# Tangent to integral curve

I have an equation like: $$4y'=y(x^2-4x-3)$$ and I have to find the equation to the tangent to the integral curve, which goes through a random point from the square $K =$ $\{-5≤x≤6,-6≤y≤5 \}$. I am confused by the square part. What is actually wanted here, me choosing a point that I like, or is there something more to it?

• For a safe answer, consider that the point can be anywhere in the given square, and make sure to analyze if there are no "special behaviors" somewhere in it (like undefined tangent - as regards me, I don't see any).
– user65203
Jun 14, 2014 at 10:03

I think that you just need to pick a random number, a, from 0 to 1 and pick another random number, b, also from 0 to 1. Then $x_0=-5+11a$ and $y_0=-6+11b$. So point $(x_0,y_0)$ is a random point in the specified square.

A line with known slope $k_0$ and going through a point $(x_0,y_0)$ is given by:

$$y-y_0=k_0 (x-x_0) \text{ (1)}$$

The explicit expression of your curve is given by:

$$y(x)=C \exp\left(\frac{1}{12}(x^2-6x-9)\right)$$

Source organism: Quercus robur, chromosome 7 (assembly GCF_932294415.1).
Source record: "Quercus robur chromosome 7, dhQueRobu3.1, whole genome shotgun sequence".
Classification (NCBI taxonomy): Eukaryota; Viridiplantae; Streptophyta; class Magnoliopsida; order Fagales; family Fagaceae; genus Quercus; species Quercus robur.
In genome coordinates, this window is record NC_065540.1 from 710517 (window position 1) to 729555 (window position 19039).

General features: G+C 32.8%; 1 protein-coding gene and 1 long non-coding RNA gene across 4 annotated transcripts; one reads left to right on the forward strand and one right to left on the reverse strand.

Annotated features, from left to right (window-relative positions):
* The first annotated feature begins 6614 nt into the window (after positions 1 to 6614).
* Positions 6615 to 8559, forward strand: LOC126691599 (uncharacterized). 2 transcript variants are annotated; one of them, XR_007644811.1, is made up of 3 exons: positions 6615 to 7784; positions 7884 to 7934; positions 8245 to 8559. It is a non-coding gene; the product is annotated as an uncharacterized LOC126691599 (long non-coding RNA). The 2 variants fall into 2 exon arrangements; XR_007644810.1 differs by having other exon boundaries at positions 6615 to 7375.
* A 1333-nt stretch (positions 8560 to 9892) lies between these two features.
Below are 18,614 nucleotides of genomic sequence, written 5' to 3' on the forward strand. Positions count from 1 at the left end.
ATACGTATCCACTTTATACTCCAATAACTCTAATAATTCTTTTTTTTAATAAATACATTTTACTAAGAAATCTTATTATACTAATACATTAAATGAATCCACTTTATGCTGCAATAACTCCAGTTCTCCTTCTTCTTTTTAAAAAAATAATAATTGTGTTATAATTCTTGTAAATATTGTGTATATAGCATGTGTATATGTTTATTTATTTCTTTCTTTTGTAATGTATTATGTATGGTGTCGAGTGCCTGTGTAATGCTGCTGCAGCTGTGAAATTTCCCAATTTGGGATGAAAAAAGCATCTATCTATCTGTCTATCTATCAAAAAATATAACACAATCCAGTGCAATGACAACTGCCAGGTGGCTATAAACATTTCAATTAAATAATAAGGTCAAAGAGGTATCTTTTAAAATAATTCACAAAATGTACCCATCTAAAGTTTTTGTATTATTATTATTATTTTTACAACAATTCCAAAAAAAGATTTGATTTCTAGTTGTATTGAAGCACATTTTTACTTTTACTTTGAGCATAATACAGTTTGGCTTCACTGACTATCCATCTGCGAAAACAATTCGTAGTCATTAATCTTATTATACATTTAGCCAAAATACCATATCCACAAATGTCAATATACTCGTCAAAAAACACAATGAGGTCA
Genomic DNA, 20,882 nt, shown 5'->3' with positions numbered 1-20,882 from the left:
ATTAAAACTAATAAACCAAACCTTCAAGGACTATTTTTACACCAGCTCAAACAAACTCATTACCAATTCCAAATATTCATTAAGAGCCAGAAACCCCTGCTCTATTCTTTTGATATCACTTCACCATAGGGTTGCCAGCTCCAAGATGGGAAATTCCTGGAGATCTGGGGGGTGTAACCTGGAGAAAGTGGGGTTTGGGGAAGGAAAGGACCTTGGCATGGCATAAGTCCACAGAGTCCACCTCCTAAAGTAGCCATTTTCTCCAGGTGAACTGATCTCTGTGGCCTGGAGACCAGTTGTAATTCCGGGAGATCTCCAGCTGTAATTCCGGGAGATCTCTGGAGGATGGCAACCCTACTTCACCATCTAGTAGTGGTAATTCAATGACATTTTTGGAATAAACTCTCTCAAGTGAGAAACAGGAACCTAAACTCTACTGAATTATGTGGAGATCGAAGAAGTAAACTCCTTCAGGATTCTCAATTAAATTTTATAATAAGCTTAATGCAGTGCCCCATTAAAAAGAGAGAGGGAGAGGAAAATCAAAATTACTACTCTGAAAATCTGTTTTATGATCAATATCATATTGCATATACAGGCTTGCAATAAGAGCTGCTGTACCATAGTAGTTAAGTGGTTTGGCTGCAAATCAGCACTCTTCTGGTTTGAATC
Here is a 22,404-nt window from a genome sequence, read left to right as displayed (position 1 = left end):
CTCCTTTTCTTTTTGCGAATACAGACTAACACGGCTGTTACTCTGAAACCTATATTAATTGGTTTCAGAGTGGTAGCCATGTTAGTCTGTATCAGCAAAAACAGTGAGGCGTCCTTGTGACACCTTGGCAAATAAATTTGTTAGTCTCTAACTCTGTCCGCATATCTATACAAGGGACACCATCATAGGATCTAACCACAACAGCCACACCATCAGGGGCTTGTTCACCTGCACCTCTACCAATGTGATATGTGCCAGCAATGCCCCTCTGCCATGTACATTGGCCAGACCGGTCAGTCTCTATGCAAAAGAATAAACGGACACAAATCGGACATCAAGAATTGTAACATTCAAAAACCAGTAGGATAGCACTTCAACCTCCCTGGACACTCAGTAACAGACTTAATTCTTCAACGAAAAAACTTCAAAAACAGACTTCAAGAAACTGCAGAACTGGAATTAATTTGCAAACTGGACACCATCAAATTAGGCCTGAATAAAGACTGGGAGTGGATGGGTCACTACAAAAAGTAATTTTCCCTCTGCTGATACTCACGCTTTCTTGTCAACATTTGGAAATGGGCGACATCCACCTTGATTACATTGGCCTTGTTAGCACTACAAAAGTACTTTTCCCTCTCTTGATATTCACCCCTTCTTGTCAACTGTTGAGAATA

To make sure that point $(x_0,y_0)$ is on the curve, we solve $C$ from

$$y_0=C \exp\left(\frac{1}{12}(x_0^2-6x_0-9)\right)$$ Since $$k(x)=\frac{dy(x)}{dx}=\frac{1}{4}y(x)(x^2-4x-3)$$

You may get the desired equation by setting $k_0=k(x_0)$ in (1).

• well, apart from the $$x_0=−5+11a$$ and $$y_0=−5+11b$$ I kind of did the same thing, hope the assistant doesn't rage at me... Jun 14, 2014 at 10:24
• @MarioStoilov Good. You are on the right track. By the way, I just corrected the value for $y_0$ according to your original question. Can you double check?
– mike
Jun 14, 2014 at 10:28
• yea, didn't notice that. It's ok Jun 14, 2014 at 10:29
• hmm, I actually am having a problem with the tangent. What equation do you get for it? Jun 14, 2014 at 11:50
• @MarioStoilov I added formula $y(x)$ and made sure that point $(x_0,y_0)$ is on the curve.
– mike
Jun 14, 2014 at 13:30